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Hi Guys I've been asked by my mate to video his band at a pub gig in a couple of weeks, (my fault for telling him new camera has video), anyway never used the video mode so has anyone got any tips on using it? , many thanks, John.
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I believe you place a lens on the front of the said 60d, aim at band as if taking a still image but hold the camera a sight more steady for a longer duration, and then press the record video button to record the video...
You'll need a decent quality external microphone and preferably a decent pre-amp such as a Juicedlink or a digital recorder such as a Tascam DR 100 or a Zoom H4N. Don't waste your time thinking you'll do just fine with the camera's built in microphone, it's far from ideal and sound isn't to be underestimated in the making of a good video, especially when the main feature is music.
Shoot everything manually, i.e. white balance, ISO, aperture, shutter speed, focusing, audio levels,etc.
Turn your camera's contrast and sharpening settings to their lowest values, i.e. off.
Read somewhere that the mic was rubbish, didnt think it matter so much in a pub and the band is very loud, well im certainly not forking out more cash on add ons, rather get another lens not that interested in the video side anyway, thanks for the replys
If you've not done much video and you start panning and zooming you will make an uncomfortable roller coaster ride of a movie. Instead frame the whole stage and stick it on a tripod and press record, don't move the camera, let the band move instead.
If you can make a separate sound recording (maybe somebody in the band has a MiniDisc recorder or similar) then do so and you can dub the sound later as built-in mic may struggle.
Another thing you need to bear in mind - although these cameras are capable of very good quality video - they're not really ideal film recorders, particularly for this sort of thing.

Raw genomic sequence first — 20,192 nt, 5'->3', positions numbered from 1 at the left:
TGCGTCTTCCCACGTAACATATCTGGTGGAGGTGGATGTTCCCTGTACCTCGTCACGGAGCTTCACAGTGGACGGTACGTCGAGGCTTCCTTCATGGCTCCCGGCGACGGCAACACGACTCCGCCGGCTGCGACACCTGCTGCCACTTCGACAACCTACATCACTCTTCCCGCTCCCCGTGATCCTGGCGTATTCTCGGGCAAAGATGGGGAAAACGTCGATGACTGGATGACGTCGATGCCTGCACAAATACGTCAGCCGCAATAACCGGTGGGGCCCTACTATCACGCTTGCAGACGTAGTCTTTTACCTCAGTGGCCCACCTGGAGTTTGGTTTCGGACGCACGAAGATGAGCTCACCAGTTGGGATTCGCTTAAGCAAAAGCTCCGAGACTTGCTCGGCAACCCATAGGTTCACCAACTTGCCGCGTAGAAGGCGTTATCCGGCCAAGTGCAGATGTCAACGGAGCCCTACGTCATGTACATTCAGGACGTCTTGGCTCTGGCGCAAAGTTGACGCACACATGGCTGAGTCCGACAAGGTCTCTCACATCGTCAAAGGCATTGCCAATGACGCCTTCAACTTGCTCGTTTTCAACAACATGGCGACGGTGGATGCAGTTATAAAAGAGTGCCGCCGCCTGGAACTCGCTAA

Main reason for that is because SFAIK, you're limited to ten minute bursts. Firstly it's quite a high battery drain and secondly - and far more importantly - the limit is there because of the risk of overheating. Don't take this as gospel, because I've never had experience of such extended use of motion capture, but personally I'd be very wary of using your DSLR for extended consecutive bursts of video shooting. You might therefore want to limit it to a few non-contiguous songs. The whole gig is probably going to be next to impossible in any case.
Chris is right, you'd have to stop filming between songs. You also need big fast memory cards - video eats those up and some can be too slow.
If was filming a gig, I'd use my S95. If I was filming something scripted or knew in advance where subjects were going to be and what the light was going to be like I'd use my 5D Mk II.
First video from S95, second from the 5D Mk II is much better quality but it's not an easy camera to use casually as you can see from the camera-shake and out of focus shots also listen to how the mic picks up handling noise.
Quote: You also need big fast memory cards - video eats those up and some can be too slow.
The Kingston 133X CF cards work fine on a 5D II and 7D, as do the cheapest Transcend ones.
How was the sound recorded on the first video, i.e. what mic? on camera or off? The sound sounds pretty good.
Just the s95's built-in mic. It was so loud next to those drummers I was expecting to hear tons of distortion on playback but was very impressed. Went to a guy's surprise birthday party a few weeks back, knew it would be a good thing to video didn't even consider taking the 5D as the S95 is very capable (even in crappy indoors light).
Very good , I read the manual and it warned about overheating probs, camera has a automatic shut off to protect it. Got a 32 gb class 10 card did a little play last night had probs with the focusing as it was hand held, only want to record a couple of there piece's, but would like to be able to zoom in on lead guatarist when he doe's his thing lol, also lead singer is hot . thanks again this is getting quite interesting xx
Very impressive indeed. I didn't realize a camera's built in mic could achieve such good results and I was listening through a pair of Sony MDR-7506 headphones connected to a Kenwood amp, as opposed to smaller PC speakers.
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